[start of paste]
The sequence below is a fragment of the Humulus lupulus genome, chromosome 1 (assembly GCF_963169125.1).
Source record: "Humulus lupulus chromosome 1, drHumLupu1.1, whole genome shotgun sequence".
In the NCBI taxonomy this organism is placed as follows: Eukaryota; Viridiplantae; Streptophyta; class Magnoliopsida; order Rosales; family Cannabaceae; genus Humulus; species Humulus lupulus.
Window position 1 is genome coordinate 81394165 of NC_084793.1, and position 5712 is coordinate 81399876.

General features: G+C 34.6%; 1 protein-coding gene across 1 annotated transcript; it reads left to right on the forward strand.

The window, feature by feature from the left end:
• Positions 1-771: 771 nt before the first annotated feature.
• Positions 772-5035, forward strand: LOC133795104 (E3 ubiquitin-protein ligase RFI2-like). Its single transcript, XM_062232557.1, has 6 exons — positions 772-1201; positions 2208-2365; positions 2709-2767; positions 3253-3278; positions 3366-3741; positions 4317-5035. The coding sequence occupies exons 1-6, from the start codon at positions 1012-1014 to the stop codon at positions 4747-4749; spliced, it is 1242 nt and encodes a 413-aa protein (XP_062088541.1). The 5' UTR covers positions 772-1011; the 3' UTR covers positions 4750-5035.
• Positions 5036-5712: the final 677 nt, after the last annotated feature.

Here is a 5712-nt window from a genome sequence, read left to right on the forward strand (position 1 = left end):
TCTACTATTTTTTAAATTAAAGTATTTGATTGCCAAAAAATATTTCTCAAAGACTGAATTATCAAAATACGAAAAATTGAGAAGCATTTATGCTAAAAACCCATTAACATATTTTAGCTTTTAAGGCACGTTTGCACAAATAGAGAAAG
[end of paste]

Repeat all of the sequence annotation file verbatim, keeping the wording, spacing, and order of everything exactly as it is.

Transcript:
The sequence below is a fragment of the Humulus lupulus genome, chromosome 1 (assembly GCF_963169125.1).
Source record: "Humulus lupulus chromosome 1, drHumLupu1.1, whole genome shotgun sequence".
In the NCBI taxonomy this organism is placed as follows: Eukaryota; Viridiplantae; Streptophyta; class Magnoliopsida; order Rosales; family Cannabaceae; genus Humulus; species Humulus lupulus.
Window position 1 is genome coordinate 81394165 of NC_084793.1, and position 5712 is coordinate 81399876.

General features: G+C 34.6%; 1 protein-coding gene across 1 annotated transcript; it reads left to right on the forward strand.

The window, feature by feature from the left end:
• Positions 1-771: 771 nt before the first annotated feature.
• Positions 772-5035, forward strand: LOC133795104 (E3 ubiquitin-protein ligase RFI2-like). Its single transcript, XM_062232557.1, has 6 exons — positions 772-1201; positions 2208-2365; positions 2709-2767; positions 3253-3278; positions 3366-3741; positions 4317-5035. The coding sequence occupies exons 1-6, from the start codon at positions 1012-1014 to the stop codon at positions 4747-4749; spliced, it is 1242 nt and encodes a 413-aa protein (XP_062088541.1). The 5' UTR covers positions 772-1011; the 3' UTR covers positions 4750-5035.
• Positions 5036-5712: the final 677 nt, after the last annotated feature.

Here is a 5712-nt window from a genome sequence, read left to right on the forward strand (position 1 = left end):
TCTACTATTTTTTAAATTAAAGTATTTGATTGCCAAAAAATATTTCTCAAAGACTGAATTATCAAAATACGAAAAATTGAGAAGCATTTATGCTAAAAACCCATTAACATATTTTAGCTTTTAAGGCACGTTTGCACAAATAGAGAAAG